Rev. Thomas, the former General Minister and President of the United Church of Christ, is now a professor and administrator here at CTS. Follow his timely, provocative writings on the issues of our day.
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The Growing College Gap
The Atlantic magazine reported this week on a new study exploring how family income affects whether and where students attend and complete college. While the results may not surprise us, they are very disturbing. The study divided American households into four income groups. The top two groups accounted for 77 percent of the bachelor’s degrees awarded in 2014, up from 72 percent in 1970. Students from the lowest quartile represented only 10 percent of all the degrees awarded. Completion rates vary considerably based on family income as well. Among top income households, 60 percent of students graduated within ten years of finishing high school. That was four times higher than students from the lowest quarter of households.
Income is a strong determining factor not only in whether a young person graduates from college, but also where. Nearly 70 percent of students in the nation’s most selective colleges are from the top economic quartile; Meanwhile, students eligible for federal grants due to their families’ low income were three times as likely to attend for-profit institutions which also have far lower graduation rates than public four-year schools.
Researchers for this report from the University of Pennsylvania summarize the findings: “Differences in enrollment patterns by family income reflect the stratification of the financial, academic, and other resources that are required to enroll in different colleges and universities. Students from higher-income families have the resources that enable meaningful choices from among the array of options nationwide.” They conclude, “Resource constraints and structural failures often limit the ‘choices’ of students from lower-income families to local or online, non-selective or for-profit postsecondary education.”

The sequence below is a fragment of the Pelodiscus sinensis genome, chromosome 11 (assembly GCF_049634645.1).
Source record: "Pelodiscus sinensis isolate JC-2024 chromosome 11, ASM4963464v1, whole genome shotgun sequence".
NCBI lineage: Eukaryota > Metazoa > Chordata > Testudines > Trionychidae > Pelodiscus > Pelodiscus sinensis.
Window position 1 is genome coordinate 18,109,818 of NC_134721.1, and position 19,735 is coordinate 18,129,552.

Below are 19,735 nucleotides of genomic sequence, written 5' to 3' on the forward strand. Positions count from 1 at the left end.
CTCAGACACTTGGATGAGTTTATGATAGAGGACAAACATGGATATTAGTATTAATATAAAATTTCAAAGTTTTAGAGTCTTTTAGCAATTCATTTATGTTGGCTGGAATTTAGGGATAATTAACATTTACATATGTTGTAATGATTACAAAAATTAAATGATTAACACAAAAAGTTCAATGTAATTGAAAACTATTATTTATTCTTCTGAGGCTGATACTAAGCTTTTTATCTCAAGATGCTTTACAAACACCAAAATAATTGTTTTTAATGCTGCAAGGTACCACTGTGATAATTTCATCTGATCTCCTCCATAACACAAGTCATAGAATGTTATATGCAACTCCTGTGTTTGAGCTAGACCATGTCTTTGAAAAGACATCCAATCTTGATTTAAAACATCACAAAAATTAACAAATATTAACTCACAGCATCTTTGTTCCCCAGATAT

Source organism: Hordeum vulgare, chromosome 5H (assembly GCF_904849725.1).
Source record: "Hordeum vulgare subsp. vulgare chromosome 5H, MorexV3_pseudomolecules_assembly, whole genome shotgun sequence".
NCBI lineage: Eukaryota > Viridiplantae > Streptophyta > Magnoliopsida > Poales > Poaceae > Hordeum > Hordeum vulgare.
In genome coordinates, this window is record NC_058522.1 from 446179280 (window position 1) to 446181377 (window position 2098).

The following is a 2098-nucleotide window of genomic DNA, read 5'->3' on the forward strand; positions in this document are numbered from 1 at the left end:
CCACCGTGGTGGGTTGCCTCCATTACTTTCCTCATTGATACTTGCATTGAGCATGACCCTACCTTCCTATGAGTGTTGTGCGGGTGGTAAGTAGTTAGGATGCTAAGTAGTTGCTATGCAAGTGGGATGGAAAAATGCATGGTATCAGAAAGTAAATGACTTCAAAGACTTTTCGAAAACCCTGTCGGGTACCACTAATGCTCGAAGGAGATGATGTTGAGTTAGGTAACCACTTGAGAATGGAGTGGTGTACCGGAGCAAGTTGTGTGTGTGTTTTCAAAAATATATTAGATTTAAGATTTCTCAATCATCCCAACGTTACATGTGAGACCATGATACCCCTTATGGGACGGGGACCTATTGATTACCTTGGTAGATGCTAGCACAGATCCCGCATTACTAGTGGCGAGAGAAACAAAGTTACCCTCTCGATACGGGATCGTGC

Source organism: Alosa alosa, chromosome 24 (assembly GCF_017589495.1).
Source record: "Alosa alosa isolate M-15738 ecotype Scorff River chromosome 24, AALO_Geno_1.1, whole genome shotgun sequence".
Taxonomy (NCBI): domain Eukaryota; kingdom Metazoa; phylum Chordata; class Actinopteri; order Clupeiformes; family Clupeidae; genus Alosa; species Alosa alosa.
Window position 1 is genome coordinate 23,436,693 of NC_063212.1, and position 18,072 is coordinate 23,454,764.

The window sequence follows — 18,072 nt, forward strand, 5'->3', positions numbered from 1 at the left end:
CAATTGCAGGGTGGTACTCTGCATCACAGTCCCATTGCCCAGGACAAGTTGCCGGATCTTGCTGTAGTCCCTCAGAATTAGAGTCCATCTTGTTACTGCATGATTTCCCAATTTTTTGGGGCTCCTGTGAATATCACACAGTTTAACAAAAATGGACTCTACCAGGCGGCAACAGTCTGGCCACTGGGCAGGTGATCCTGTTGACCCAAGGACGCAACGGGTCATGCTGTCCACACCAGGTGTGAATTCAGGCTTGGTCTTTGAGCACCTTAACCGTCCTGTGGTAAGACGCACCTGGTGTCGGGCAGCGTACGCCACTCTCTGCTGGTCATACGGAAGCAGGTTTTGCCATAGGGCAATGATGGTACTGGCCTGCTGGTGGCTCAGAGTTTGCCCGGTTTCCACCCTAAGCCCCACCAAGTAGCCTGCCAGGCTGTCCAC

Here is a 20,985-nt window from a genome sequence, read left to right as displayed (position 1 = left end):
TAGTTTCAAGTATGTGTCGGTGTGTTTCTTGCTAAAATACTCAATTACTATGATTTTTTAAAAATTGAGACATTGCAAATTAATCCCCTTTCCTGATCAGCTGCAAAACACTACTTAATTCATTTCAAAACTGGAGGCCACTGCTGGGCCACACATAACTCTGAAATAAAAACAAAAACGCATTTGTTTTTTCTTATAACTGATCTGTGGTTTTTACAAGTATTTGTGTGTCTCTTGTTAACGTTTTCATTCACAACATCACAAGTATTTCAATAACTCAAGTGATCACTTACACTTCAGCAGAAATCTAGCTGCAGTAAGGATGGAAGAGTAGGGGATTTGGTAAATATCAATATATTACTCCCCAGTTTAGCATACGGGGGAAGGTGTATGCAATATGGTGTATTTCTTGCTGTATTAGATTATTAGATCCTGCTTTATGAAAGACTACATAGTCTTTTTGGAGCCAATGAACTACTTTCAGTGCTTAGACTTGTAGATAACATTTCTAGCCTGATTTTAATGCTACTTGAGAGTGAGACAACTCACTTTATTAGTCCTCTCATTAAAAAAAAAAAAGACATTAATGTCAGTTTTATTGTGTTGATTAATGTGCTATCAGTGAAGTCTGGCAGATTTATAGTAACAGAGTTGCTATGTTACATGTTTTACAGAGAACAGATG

Whether and where people attend college makes a difference, perpetuating and exacerbating the growing income and opportunity disparities in this country. A portrait of the college history of America’s elite political class, while non-scientific, is revealing. President Obama went to Columbia. Harvard, Stanford, and Yale account for a disproportionate 36 members of Congress. Of the eight current Supreme Court justices, three went to Princeton, one to Cornell, one to Harvard, and one to Stanford, and all went either to Harvard, Yale, or Columbia law schools. Among our surviving (some barely!) presidential candidates, only John Kasich went to a public university – The Ohio State University – while the remaining call Wellesley, Princeton, the University of Chicago, and the University of Pennsylvania alma mater.
It was hard not to reflect on these realities during a rally to save Chicago State University that Lydia and I attended this week at a south side Chicago church. Chicago State won a short term reprieve from closure due to a special appropriation from the state legislature currently caught in a fiscal impasse with the governor. The emergency funding will get CSU through the summer and avert an immediate shut-down, something none of the afore-mentioned schools have to worry about. After September the future remains bleak. Over the last twenty years CSU has graduated more African American students each year than any other university – public or private – in the state of Illinois. Faculty members engage not just in traditional teaching and scholarship, but in supporting ill prepared students from challenging households succeed. Tuition is $10,000 to $12,000 a year making it far more affordable than other options. As legendary civil rights attorney Thomas Todd said, “If banks are too big to fail, Chicago State is too important to lose.”
And yet these are the very schools facing massive public disinvestment. If Chicago State closes, many, if not most of the current student body will not re-enroll anywhere else and, if they do, it most certainly will not be because the schools of our presidential candidates offer them an academic haven. The ripple effects will also be devastating. Chicago State has historically graduated a high percentage of the school teachers, nurses, pharmacists, social workers, and business people working in the south sides’ underserved neighborhoods. And it is a significant employer for the community already staggering under economic strains.
In June I will be attending Lydia’s Wellesley College reunion where the reports of class gifts announced on the final day of the weekend number in the tens of millions. Good for Wellesley. It is a wonderful school. But we’ll also be thinking about Chicago State that day, and the many Chicago States around the country who struggle to survive by begging for funds in an increasingly mean-spirited political environment and who heroically educate those the elite schools mostly leave behind. If Hillary becomes our next president she’ll be the first president educated at an elite women’s college, another star in Wellesley’s crown and a refreshing change of pace from the long line of male ivy leaguers among her predecessors. Yet the true measure of her presidency will not be how well she burnishes Wellesley’s reputation, but how determined she will be to keep Chicago State alive.
John H. Thomas
April 28, 2016